Final Days on Kuaui

Donkey Beach

Picnic spot along the ride
June 19, 2012      Getting skunked for snorkeling by the surf, we decided to drive south to Ka’apa for a short bike trip along the waterfront.  Having packed a picnic lunch, we took off from the center of town, meandered along the trail, stopped to take a lunch break and continued to the end of the trail at Donkey Beach, 4-miles away.  After a pleasant ride along the water, back at the bike shop we inquired about the best shaved ice place in town, in unison we heard, Ono Ono Shaved Ice.  How could we not follow up on that kind of recommendation?  So off we headed to Ono’s.  Aloha General Store on the Oahu North Shore is still the best in our book, but this was a good second.   

Tunnel Beach
 Our last full day on Kauai, we drove north to Tunnel Beach again.  The surf had finally calmed down and we headed into the water to check out the snorkeling.  On low tide, we slid over the reef and the nearby tunnels and caves. Beneath us we saw not only a few new types of tropical fish, but skin divers exploring the tunnels below us; the air bubbles from their tanks coming up around us.  Obviously, we were missing a lot by snorkeling across the top.  After leaving the water, we briefly explored the dry cave across the street that runs about 300 yards under the mountain.
Doug and Sandy McMaster
Not familiar with the slack-key guitar, we decided to attend a concert with Doug and Sandy McMaster at the Hanalei Community Center.  In addition to the calming music, we received an education on what slack-key guitar is all about.  The musician starts with the guitar in standard tuning and then changes the tune by loosening or  “slackening” most or all of the six strings.  There are dozens of slack-key arrangements and they have names depending on how the strings are tuned.  Another part of the slack-key guitar is the use of the thumb to play the bass on the bottom two strings, while the melody is played on the top 4 strings; if you close your eyes, it sounds like two guitars playing.  Doug plays the slack-key guitar accompanied by Sandy on the ukulele.  He plays straight man to her wise cracks, but in between the banter, she explains and he demonstrates the basics of slack key.  Sandy also tells the story of how the guitar was first brought to Hawaii by Mexican cowboys.  They came to teach the Hawaiians how to manage their cattle and left behind some guitars and basic knowledge of the guitar, which the Hawaiians used to produce their own style.  We enjoyed the performance and will be on the lookout for other opportunities to hear slack-key guitar programs.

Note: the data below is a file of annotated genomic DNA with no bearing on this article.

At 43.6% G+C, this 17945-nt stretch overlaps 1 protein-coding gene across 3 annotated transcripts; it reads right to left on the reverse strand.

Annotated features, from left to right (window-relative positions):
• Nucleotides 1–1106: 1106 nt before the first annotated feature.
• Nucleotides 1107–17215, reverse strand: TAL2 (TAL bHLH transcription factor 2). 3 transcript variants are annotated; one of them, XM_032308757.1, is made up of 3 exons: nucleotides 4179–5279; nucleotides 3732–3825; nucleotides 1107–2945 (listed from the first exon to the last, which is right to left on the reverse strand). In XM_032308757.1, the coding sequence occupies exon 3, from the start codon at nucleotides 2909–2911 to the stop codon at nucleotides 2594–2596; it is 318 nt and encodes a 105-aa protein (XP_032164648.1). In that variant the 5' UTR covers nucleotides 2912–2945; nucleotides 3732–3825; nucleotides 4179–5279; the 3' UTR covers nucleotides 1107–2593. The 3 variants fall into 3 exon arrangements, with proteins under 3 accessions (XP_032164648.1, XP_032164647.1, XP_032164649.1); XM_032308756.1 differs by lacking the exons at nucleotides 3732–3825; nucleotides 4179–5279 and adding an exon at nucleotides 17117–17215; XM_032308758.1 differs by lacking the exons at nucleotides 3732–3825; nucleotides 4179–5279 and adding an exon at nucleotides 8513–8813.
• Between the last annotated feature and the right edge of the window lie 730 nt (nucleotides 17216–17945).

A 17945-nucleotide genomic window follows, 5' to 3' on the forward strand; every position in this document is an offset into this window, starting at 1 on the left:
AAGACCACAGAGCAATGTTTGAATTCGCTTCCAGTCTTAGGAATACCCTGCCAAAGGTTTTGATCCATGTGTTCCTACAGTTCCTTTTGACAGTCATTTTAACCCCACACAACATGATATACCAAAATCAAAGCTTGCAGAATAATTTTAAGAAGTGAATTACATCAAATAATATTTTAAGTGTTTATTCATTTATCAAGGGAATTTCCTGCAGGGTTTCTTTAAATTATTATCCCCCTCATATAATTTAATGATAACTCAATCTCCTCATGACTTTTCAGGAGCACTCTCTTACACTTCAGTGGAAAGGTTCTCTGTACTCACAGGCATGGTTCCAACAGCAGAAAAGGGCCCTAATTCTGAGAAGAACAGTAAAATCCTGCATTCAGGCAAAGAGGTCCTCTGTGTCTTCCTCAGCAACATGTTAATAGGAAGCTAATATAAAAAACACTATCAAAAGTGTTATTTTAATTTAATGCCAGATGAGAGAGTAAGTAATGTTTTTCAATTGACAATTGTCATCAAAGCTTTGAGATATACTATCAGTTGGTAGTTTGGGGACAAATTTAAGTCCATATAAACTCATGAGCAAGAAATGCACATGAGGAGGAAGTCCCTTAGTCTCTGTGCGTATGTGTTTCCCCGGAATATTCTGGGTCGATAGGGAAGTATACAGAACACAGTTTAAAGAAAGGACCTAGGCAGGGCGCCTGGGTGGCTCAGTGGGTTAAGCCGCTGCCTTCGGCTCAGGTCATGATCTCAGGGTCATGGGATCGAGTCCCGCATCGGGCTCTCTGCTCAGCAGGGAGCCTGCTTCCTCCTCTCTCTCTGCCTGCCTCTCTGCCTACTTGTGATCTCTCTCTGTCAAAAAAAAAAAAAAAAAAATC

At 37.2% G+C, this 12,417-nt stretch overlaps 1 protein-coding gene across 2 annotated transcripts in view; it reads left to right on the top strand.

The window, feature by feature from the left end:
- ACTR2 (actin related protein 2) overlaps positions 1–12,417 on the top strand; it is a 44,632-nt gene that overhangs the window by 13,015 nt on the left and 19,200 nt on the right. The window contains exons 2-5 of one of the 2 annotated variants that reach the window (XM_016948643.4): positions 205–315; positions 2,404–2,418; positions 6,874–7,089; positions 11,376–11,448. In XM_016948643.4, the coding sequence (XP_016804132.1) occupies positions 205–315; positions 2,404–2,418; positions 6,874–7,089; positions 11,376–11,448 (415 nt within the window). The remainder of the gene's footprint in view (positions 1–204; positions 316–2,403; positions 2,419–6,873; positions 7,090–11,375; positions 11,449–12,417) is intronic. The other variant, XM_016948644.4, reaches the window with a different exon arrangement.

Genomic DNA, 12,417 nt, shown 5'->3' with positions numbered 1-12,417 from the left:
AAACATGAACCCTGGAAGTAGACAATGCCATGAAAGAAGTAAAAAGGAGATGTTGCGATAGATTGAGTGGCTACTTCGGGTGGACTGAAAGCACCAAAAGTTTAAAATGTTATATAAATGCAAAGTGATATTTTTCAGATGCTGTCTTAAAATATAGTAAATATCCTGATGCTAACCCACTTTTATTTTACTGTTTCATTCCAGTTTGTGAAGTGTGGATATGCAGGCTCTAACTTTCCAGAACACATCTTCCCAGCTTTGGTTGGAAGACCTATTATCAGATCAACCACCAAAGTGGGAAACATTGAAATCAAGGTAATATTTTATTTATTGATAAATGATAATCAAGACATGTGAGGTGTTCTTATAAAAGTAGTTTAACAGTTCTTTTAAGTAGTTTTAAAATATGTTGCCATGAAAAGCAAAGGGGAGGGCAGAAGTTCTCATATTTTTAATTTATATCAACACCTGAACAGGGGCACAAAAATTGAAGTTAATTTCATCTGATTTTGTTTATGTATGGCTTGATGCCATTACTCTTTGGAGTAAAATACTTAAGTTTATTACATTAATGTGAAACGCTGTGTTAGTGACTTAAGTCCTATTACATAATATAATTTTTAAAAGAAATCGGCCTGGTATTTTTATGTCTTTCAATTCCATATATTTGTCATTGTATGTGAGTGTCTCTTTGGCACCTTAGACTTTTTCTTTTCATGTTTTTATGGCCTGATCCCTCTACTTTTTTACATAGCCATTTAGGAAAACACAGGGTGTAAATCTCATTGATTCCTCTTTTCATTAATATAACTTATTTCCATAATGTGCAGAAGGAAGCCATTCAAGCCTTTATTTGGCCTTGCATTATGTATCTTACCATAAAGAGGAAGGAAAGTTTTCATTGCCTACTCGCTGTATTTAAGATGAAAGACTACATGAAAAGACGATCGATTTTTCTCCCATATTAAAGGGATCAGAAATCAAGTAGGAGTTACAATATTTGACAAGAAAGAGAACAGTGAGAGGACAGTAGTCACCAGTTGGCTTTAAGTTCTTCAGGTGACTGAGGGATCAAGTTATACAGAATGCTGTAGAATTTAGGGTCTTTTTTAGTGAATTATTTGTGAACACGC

Now, we are moving on to Maui and more discoveries.
Surfer enjoying a ride near Donkey Beach

Cave near Tunnel Beach

Brazilian Cardinal in a mating ritual

Endangered Hawaiian geese-endemic to Hawaii

Ono's Shaved Ice

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